Hugh Bayley: For clarification, although DFID provides aid through the Governments of many developing countries through a process called budget support, it does not, because of corruption and for other reasons, use that as a route for delivering aid in Kenya, so it is not a problem in this case.

Mr. Evennett: I am grateful for that comment and hope that that is so.

We are all united in the belief that it is absolutely essential that Kenya returns to normality as quickly as possible to avoid long-term damage to the economy, to end the suffering of the people, and to protect the future of a very beautiful country.

2.27 pm

Mr. Brooks Newmark (Braintree) (Con): I was not expecting to speak in this debate; I would have hoped
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not to have to speak in such a debate, but the images that I saw on the television of young men carrying machetes struck home tremendously.

Last summer, I spent time in Rwanda, and those who know that country know that over a period of 100 days in 1995, an incredible genocide took place involving the Hutus and the Tutsis, in which the Hutu majority slaughtered 750,000 Tutsis. I went to see one of the memorials, on which it said “Never again”. That phrase struck me when I saw television reports showing young men carrying machetes in the aftermath of the election in Kenya. That is why I wish to speak briefly; I appreciate that I have only a brief time to talk on this important issue.

We heard from President Kibaki that the elections were free and fair, but we would not have seen the response on the street, and from the international community, if those on the ground believed them to be free and fair, and if those internationally, who know best practice when it comes to elections, thought so too. It is important that the Government take a strong stand on the issue, and I hope that the Minister will respond to this point. She should address the question asked earlier about whether the Government will recognise the Kibaki Government.

Meg Munn indicated dissent.

Mr. Newmark: A simple yes or no will do, rather than equivocation. That is an important message that we need to send to put pressure on the Kenyan Government.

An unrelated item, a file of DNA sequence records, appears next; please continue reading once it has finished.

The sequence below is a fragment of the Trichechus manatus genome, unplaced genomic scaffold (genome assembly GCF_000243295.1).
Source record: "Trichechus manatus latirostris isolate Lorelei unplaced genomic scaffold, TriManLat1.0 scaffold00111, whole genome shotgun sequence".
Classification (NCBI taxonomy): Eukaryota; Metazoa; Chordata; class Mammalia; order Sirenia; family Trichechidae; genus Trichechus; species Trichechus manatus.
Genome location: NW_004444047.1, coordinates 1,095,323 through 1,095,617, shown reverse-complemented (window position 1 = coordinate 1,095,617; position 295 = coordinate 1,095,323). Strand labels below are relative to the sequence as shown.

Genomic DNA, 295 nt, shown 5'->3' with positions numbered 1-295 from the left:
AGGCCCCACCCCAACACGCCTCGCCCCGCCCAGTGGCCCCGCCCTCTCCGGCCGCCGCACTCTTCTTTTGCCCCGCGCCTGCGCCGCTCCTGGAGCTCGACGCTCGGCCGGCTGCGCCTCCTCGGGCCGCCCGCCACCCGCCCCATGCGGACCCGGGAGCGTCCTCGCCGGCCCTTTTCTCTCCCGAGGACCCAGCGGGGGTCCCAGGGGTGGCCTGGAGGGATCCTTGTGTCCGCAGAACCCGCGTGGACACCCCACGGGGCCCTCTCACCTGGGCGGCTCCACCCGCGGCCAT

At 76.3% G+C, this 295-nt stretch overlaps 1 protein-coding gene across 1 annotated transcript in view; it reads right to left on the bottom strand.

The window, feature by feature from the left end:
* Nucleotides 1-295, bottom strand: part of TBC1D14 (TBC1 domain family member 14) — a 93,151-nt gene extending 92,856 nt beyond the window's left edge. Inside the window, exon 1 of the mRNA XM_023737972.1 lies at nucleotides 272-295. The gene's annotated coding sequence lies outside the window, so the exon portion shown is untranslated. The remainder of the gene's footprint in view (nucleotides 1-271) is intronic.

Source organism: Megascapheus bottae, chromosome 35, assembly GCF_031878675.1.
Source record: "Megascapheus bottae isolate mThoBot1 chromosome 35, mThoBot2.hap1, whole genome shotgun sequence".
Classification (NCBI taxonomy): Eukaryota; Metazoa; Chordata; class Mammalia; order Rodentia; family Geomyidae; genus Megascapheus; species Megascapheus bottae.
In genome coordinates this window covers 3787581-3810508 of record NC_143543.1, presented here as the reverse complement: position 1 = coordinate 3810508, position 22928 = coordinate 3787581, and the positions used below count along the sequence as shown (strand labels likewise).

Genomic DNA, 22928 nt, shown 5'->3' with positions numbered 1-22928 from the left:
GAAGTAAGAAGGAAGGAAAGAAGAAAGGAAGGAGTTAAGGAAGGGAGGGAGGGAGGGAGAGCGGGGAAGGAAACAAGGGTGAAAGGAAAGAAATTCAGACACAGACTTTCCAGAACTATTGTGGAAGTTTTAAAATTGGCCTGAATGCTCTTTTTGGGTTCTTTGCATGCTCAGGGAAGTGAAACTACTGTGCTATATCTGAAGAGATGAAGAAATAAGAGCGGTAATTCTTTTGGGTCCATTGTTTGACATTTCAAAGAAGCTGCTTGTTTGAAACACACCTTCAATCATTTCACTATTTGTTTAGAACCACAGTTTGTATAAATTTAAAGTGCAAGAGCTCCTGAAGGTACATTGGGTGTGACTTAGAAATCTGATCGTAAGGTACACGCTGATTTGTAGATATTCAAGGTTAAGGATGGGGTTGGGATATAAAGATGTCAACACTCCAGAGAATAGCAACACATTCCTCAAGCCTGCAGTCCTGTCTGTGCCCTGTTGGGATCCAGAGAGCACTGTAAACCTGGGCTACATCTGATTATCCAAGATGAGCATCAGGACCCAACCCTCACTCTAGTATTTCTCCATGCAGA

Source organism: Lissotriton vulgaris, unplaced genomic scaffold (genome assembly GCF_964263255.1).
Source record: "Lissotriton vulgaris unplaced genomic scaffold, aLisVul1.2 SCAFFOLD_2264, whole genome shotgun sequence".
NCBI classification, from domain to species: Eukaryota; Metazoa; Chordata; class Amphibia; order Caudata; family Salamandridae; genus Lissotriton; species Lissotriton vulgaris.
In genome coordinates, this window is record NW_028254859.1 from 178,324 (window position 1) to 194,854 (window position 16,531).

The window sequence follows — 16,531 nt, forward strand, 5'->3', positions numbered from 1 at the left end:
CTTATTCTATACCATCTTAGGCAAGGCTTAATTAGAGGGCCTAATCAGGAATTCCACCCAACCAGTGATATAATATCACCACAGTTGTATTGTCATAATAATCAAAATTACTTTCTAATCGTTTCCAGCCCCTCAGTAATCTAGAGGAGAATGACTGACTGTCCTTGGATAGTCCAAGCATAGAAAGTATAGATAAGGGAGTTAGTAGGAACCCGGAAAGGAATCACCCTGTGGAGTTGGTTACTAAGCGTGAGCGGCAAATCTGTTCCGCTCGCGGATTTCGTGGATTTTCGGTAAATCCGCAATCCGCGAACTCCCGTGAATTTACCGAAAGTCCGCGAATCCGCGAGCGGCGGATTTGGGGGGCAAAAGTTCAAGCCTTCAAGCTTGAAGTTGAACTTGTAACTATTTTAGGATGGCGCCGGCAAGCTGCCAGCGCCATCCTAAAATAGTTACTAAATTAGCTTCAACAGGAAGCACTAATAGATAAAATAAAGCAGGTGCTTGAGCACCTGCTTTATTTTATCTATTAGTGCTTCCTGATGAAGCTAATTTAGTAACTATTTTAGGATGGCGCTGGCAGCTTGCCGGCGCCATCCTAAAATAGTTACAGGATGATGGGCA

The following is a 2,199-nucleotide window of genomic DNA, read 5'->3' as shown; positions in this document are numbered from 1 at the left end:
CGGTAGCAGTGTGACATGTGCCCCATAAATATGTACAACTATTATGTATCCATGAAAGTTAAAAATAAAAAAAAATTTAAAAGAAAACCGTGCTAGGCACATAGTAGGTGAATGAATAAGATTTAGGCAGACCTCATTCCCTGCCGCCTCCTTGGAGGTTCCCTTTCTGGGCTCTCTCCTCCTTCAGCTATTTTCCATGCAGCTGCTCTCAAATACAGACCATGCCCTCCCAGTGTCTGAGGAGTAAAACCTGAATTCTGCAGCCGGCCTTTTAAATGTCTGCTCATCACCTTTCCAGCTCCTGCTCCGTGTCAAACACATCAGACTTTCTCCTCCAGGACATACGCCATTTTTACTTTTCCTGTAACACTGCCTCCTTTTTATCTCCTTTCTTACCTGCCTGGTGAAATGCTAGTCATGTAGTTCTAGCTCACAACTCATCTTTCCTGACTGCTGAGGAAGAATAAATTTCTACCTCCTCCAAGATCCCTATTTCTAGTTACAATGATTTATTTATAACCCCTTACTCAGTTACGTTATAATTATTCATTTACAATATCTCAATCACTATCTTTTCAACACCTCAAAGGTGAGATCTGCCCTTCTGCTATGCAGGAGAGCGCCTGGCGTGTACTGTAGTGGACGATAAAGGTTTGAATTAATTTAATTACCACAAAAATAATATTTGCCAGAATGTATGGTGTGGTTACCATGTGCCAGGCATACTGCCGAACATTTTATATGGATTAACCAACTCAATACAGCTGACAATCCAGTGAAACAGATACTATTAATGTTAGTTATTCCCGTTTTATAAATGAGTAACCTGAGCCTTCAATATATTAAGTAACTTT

On the nuances of what went on, my experience of what went on in Rwanda is that it was a tribal reaction. I have been to Kenya, and it is important that we do not see the current tensions in a country that is relatively stable compared with some of the countries around it, and which is relatively progressive—Nairobi is a big city—disintegrate into the tribal tensions to which I alluded earlier. What can we do, and what should we do? As an international community, aid is extremely important. I would like to congratulate those from the Department for International Development who are going to Kenya today to give that aid. It is a stressful time, there are tensions and it is not a particularly safe place to go. I know that people from DFID are going out there at the moment, and I want to give them my support.

In particular, I should like to congratulate DFID on the support it gives in relation to HIV/AIDS, which is a big issue in Kenya, as it is, unfortunately, in many other African countries. I know that the Minister was shaking her head earlier; perhaps she can tell me why in her response, and I would also like to ask her about the targeting of aid. One of the criticisms we have heard from experts on the ground in Kenya is that aid is not as targeted as it should be. We are hearing that from independent observers, and perhaps she could address that issue.

In responding to the situation, it is always easy for us in the west to say what we think should be done in Africa, but I am a great believer in the idea that those who are most local to a problem are those best placed to provide a solution. Therefore, I congratulate Kofi Annan,
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who is leading a panel of eminent Africans organised by the African Union, which includes President Benjamin Mkapa and Nelson Mandela’s wife, Gra├ža Machel, to try to resolve Kenya’s problems. If Africa tries to resolve things along with its neighbours, we are far more likely to achieve success than we would as outsiders. That is better than us as westerners going in and imposing our views—and our sense of colonialism, as they would perceive it—to try to achieve peace and stability in that part of Africa.

Finally, the overall response should be to try to support the Kenyan Red Cross, which has asked for our support through humanitarian aid. We should provide that assistance to the Red Cross, first of all. Secondly, we should ensure that we protect our citizens. A number of British citizens are there, and the Government have a responsibility to protect them. Thirdly, we must do whatever we can to condemn the Government of President Kibaki, and send a powerful message to him that we do not see his elections as free and fair and, therefore, do not recognise his Government as legitimate.